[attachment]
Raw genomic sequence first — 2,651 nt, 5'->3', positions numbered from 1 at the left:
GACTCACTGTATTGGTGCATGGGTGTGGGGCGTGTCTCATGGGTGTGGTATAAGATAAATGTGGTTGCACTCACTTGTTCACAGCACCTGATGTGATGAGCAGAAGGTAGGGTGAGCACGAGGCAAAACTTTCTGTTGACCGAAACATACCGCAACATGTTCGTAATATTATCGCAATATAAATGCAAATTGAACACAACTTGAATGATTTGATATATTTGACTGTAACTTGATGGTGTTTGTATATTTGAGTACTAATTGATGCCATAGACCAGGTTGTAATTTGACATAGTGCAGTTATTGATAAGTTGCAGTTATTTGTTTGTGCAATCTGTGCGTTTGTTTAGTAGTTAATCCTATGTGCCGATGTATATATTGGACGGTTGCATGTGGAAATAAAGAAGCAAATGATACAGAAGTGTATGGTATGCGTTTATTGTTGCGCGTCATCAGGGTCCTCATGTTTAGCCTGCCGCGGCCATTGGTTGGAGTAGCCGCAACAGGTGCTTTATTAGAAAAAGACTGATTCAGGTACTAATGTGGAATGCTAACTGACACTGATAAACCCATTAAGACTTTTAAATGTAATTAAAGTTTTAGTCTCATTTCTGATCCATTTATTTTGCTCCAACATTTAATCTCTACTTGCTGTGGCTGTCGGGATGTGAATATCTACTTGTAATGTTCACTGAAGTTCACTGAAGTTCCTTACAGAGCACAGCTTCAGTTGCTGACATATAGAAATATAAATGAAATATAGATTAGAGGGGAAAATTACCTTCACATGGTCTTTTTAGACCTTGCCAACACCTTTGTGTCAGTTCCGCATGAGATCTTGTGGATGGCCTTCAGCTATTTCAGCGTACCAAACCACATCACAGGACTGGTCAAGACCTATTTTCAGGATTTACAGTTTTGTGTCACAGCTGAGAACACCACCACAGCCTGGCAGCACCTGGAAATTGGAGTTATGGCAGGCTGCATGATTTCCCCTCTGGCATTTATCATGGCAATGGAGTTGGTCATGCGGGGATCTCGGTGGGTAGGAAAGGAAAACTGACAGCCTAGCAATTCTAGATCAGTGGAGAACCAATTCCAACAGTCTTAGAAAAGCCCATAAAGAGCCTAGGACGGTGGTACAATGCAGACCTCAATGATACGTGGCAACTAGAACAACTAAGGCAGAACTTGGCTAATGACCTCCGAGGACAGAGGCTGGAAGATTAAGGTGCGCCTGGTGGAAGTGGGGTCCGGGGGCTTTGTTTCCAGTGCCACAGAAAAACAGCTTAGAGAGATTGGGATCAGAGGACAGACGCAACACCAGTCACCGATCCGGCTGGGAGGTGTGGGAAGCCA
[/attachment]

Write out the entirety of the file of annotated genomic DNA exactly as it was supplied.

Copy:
Raw genomic sequence first — 2,651 nt, 5'->3', positions numbered from 1 at the left:
GACTCACTGTATTGGTGCATGGGTGTGGGGCGTGTCTCATGGGTGTGGTATAAGATAAATGTGGTTGCACTCACTTGTTCACAGCACCTGATGTGATGAGCAGAAGGTAGGGTGAGCACGAGGCAAAACTTTCTGTTGACCGAAACATACCGCAACATGTTCGTAATATTATCGCAATATAAATGCAAATTGAACACAACTTGAATGATTTGATATATTTGACTGTAACTTGATGGTGTTTGTATATTTGAGTACTAATTGATGCCATAGACCAGGTTGTAATTTGACATAGTGCAGTTATTGATAAGTTGCAGTTATTTGTTTGTGCAATCTGTGCGTTTGTTTAGTAGTTAATCCTATGTGCCGATGTATATATTGGACGGTTGCATGTGGAAATAAAGAAGCAAATGATACAGAAGTGTATGGTATGCGTTTATTGTTGCGCGTCATCAGGGTCCTCATGTTTAGCCTGCCGCGGCCATTGGTTGGAGTAGCCGCAACAGGTGCTTTATTAGAAAAAGACTGATTCAGGTACTAATGTGGAATGCTAACTGACACTGATAAACCCATTAAGACTTTTAAATGTAATTAAAGTTTTAGTCTCATTTCTGATCCATTTATTTTGCTCCAACATTTAATCTCTACTTGCTGTGGCTGTCGGGATGTGAATATCTACTTGTAATGTTCACTGAAGTTCACTGAAGTTCCTTACAGAGCACAGCTTCAGTTGCTGACATATAGAAATATAAATGAAATATAGATTAGAGGGGAAAATTACCTTCACATGGTCTTTTTAGACCTTGCCAACACCTTTGTGTCAGTTCCGCATGAGATCTTGTGGATGGCCTTCAGCTATTTCAGCGTACCAAACCACATCACAGGACTGGTCAAGACCTATTTTCAGGATTTACAGTTTTGTGTCACAGCTGAGAACACCACCACAGCCTGGCAGCACCTGGAAATTGGAGTTATGGCAGGCTGCATGATTTCCCCTCTGGCATTTATCATGGCAATGGAGTTGGTCATGCGGGGATCTCGGTGGGTAGGAAAGGAAAACTGACAGCCTAGCAATTCTAGATCAGTGGAGAACCAATTCCAACAGTCTTAGAAAAGCCCATAAAGAGCCTAGGACGGTGGTACAATGCAGACCTCAATGATACGTGGCAACTAGAACAACTAAGGCAGAACTTGGCTAATGACCTCCGAGGACAGAGGCTGGAAGATTAAGGTGCGCCTGGTGGAAGTGGGGTCCGGGGGCTTTGTTTCCAGTGCCACAGAAAAACAGCTTAGAGAGATTGGGATCAGAGGACAGACGCAACACCAGTCACCGATCCGGCTGGGAGGTGTGGGAAGCCA